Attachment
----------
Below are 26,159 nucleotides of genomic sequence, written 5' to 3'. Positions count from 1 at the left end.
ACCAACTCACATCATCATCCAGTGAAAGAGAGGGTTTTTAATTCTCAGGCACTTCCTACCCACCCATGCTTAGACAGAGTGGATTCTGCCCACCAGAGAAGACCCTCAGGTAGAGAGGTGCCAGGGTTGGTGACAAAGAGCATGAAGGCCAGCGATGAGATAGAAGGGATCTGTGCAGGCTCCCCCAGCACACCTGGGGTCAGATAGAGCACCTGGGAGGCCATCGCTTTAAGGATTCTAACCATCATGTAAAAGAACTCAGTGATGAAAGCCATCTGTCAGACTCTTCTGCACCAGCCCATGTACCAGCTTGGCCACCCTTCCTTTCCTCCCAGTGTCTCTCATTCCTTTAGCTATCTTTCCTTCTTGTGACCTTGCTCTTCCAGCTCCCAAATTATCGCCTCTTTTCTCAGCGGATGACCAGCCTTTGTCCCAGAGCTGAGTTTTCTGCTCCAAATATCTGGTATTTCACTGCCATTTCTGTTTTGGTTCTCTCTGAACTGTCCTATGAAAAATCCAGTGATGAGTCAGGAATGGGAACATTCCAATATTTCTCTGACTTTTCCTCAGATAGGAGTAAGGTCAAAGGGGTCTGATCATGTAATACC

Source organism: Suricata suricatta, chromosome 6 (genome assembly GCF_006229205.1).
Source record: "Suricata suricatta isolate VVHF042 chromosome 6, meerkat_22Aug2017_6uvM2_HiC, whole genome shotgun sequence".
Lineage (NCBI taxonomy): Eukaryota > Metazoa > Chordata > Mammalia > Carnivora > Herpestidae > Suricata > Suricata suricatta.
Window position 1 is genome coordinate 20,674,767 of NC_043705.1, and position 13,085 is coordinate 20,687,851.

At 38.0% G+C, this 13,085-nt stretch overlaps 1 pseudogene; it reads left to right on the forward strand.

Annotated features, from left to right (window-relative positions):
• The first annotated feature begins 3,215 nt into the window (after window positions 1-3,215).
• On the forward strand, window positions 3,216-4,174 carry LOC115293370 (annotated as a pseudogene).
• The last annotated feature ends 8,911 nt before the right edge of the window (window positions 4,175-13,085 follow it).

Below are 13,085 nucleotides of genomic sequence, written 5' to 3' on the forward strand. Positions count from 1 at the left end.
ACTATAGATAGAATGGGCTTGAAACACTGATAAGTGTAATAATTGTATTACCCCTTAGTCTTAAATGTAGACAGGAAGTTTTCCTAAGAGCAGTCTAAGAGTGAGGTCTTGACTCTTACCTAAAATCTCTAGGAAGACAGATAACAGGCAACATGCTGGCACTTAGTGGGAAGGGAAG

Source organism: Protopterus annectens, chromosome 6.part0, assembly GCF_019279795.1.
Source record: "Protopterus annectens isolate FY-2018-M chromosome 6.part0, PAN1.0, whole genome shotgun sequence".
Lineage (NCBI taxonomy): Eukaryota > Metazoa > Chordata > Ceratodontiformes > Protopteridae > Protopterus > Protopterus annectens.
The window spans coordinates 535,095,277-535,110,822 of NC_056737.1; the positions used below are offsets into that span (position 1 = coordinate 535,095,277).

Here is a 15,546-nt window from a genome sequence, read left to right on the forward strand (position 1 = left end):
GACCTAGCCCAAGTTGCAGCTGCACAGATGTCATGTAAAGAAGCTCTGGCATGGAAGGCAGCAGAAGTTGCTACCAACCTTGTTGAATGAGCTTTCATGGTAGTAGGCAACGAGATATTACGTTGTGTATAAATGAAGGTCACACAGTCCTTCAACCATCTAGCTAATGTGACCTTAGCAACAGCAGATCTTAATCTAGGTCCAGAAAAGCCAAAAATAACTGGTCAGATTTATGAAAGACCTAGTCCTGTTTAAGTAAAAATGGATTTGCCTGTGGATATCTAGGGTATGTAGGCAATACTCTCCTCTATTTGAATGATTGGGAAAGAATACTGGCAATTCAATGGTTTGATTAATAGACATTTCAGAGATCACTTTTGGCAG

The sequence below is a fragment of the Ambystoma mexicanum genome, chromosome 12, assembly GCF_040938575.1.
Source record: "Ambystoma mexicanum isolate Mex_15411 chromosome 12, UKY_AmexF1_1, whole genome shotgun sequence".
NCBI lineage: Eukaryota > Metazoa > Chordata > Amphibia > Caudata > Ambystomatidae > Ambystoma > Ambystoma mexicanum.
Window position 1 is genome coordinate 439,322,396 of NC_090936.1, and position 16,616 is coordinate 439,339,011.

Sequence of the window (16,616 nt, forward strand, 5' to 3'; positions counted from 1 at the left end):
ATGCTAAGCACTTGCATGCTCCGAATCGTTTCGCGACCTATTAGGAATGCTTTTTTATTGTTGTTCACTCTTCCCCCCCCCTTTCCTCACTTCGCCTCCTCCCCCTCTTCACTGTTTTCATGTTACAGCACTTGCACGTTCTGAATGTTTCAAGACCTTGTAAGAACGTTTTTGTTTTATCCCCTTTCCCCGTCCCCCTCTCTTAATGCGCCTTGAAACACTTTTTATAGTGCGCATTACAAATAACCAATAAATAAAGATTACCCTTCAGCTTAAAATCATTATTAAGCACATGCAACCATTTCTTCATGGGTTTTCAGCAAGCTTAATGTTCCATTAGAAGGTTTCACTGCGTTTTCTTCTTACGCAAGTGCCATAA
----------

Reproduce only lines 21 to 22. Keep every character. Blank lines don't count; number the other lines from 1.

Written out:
Source record: "Ambystoma mexicanum isolate Mex_15411 chromosome 12, UKY_AmexF1_1, whole genome shotgun sequence".
NCBI lineage: Eukaryota > Metazoa > Chordata > Amphibia > Caudata > Ambystomatidae > Ambystoma > Ambystoma mexicanum.